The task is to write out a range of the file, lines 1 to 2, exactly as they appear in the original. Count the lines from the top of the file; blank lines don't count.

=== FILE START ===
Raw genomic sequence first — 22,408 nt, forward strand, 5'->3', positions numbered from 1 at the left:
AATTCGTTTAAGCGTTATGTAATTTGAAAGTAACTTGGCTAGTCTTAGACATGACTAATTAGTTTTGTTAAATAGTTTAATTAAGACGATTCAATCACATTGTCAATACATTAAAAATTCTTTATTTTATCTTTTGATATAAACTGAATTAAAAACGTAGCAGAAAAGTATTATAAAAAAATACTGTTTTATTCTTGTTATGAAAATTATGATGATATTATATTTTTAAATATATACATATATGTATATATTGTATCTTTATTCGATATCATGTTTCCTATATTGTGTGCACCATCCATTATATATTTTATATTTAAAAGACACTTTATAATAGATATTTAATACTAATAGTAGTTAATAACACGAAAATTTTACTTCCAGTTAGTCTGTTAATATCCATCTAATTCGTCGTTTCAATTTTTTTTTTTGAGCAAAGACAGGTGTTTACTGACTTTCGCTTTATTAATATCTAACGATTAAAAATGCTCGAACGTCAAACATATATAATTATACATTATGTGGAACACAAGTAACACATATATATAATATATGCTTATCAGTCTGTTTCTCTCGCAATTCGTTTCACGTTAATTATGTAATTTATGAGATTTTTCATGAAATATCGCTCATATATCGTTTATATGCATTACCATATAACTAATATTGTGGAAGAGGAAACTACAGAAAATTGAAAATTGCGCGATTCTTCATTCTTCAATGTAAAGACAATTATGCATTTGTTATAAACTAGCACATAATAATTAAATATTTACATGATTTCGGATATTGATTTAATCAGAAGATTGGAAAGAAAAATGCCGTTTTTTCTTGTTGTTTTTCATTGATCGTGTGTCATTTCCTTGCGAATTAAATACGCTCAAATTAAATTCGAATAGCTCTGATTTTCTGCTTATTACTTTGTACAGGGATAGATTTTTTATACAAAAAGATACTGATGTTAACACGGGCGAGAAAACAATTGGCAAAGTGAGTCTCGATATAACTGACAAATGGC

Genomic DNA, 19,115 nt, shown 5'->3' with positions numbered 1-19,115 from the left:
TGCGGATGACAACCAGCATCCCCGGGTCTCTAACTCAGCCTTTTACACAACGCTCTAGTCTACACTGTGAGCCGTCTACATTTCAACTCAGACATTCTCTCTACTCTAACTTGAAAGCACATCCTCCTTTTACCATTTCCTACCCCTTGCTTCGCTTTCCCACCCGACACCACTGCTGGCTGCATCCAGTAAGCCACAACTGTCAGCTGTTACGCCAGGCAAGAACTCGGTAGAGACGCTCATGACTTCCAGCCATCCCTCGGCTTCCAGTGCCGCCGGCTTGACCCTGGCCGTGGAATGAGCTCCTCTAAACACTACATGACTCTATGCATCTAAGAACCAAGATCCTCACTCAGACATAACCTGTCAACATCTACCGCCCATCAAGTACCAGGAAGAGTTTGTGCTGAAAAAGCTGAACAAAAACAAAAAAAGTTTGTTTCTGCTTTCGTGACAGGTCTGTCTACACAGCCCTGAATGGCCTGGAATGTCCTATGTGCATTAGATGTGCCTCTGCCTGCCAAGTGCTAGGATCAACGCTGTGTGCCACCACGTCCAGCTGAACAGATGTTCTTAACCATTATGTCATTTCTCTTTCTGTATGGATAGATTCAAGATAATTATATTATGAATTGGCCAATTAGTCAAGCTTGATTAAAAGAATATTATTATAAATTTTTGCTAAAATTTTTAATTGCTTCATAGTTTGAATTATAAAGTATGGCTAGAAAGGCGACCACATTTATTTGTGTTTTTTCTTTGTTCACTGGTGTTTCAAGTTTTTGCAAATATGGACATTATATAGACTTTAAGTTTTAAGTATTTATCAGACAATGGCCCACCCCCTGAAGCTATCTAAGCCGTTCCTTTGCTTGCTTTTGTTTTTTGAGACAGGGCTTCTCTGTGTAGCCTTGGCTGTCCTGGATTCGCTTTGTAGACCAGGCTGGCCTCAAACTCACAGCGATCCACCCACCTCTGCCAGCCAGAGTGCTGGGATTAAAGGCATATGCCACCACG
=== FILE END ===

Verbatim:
Raw genomic sequence first — 22,408 nt, forward strand, 5'->3', positions numbered from 1 at the left:
AATTCGTTTAAGCGTTATGTAATTTGAAAGTAACTTGGCTAGTCTTAGACATGACTAATTAGTTTTGTTAAATAGTTTAATTAAGACGATTCAATCACATTGTCAATACATTAAAAATTCTTTATTTTATCTTTTGATATAAACTGAATTAAAAACGTAGCAGAAAAGTATTATAAAAAAATACTGTTTTATTCTTGTTATGAAAATTATGATGATATTATATTTTTAAATATATACATATATGTATATATTGTATCTTTATTCGATATCATGTTTCCTATATTGTGTGCACCATCCATTATATATTTTATATTTAAAAGACACTTTATAATAGATATTTAATACTAATAGTAGTTAATAACACGAAAATTTTACTTCCAGTTAGTCTGTTAATATCCATCTAATTCGTCGTTTCAATTTTTTTTTTTGAGCAAAGACAGGTGTTTACTGACTTTCGCTTTATTAATATCTAACGATTAAAAATGCTCGAACGTCAAACATATATAATTATACATTATGTGGAACACAAGTAACACATATATATAATATATGCTTATCAGTCTGTTTCTCTCGCAATTCGTTTCACGTTAATTATGTAATTTATGAGATTTTTCATGAAATATCGCTCATATATCGTTTATATGCATTACCATATAACTAATATTGTGGAAGAGGAAACTACAGAAAATTGAAAATTGCGCGATTCTTCATTCTTCAATGTAAAGACAATTATGCATTTGTTATAAACTAGCACATAATAATTAAATATTTACATGATTTCGGATATTGATTTAATCAGAAGATTGGAAAGAAAAATGCCGTTTTTTCTTGTTGTTTTTCATTGATCGTGTGTCATTTCCTTGCGAATTAAATACGCTCAAATTAAATTCGAATAGCTCTGATTTTCTGCTTATTACTTTGTACAGGGATAGATTTTTTATACAAAAAGATACTGATGTTAACACGGGCGAGAAAACAATTGGCAAAGTGAGTCTCGATATAACTGACAAATGGC